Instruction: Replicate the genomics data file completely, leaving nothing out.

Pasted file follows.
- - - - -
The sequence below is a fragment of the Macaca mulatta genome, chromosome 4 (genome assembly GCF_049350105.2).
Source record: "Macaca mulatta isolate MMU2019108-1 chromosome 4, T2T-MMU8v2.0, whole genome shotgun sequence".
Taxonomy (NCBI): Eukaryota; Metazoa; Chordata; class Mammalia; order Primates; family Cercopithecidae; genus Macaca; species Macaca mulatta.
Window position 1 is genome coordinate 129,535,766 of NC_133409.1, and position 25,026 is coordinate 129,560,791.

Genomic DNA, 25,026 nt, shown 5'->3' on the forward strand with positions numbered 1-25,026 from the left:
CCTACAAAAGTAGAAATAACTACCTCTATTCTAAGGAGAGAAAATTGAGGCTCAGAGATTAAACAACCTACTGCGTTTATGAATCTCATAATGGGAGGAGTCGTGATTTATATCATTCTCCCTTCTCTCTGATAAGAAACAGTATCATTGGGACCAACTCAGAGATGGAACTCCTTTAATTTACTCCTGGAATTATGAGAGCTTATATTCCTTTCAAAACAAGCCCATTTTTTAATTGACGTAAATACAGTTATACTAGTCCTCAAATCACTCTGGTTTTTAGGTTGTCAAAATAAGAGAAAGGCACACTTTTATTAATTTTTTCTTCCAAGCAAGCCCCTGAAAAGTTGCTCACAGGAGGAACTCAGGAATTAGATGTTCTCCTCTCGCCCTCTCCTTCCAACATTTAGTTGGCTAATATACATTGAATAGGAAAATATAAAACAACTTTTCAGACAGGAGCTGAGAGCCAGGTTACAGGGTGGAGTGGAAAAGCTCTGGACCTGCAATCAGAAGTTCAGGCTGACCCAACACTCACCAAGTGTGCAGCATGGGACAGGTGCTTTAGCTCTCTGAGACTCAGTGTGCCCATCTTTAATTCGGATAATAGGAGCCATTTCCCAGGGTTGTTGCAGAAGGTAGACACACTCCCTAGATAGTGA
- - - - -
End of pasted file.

The sequence below is a fragment of the Macaca mulatta genome, chromosome 4 (genome assembly GCF_049350105.2).
Source record: "Macaca mulatta isolate MMU2019108-1 chromosome 4, T2T-MMU8v2.0, whole genome shotgun sequence".
Taxonomy (NCBI): Eukaryota; Metazoa; Chordata; class Mammalia; order Primates; family Cercopithecidae; genus Macaca; species Macaca mulatta.
Window position 1 is genome coordinate 129,535,766 of NC_133409.1, and position 25,026 is coordinate 129,560,791.

Genomic DNA, 25,026 nt, shown 5'->3' on the forward strand with positions numbered 1-25,026 from the left:
CCTACAAAAGTAGAAATAACTACCTCTATTCTAAGGAGAGAAAATTGAGGCTCAGAGATTAAACAACCTACTGCGTTTATGAATCTCATAATGGGAGGAGTCGTGATTTATATCATTCTCCCTTCTCTCTGATAAGAAACAGTATCATTGGGACCAACTCAGAGATGGAACTCCTTTAATTTACTCCTGGAATTATGAGAGCTTATATTCCTTTCAAAACAAGCCCATTTTTTAATTGACGTAAATACAGTTATACTAGTCCTCAAATCACTCTGGTTTTTAGGTTGTCAAAATAAGAGAAAGGCACACTTTTATTAATTTTTTCTTCCAAGCAAGCCCCTGAAAAGTTGCTCACAGGAGGAACTCAGGAATTAGATGTTCTCCTCTCGCCCTCTCCTTCCAACATTTAGTTGGCTAATATACATTGAATAGGAAAATATAAAACAACTTTTCAGACAGGAGCTGAGAGCCAGGTTACAGGGTGGAGTGGAAAAGCTCTGGACCTGCAATCAGAAGTTCAGGCTGACCCAACACTCACCAAGTGTGCAGCATGGGACAGGTGCTTTAGCTCTCTGAGACTCAGTGTGCCCATCTTTAATTCGGATAATAGGAGCCATTTCCCAGGGTTGTTGCAGAAGGTAGACACACTCCCTAGATAGTGA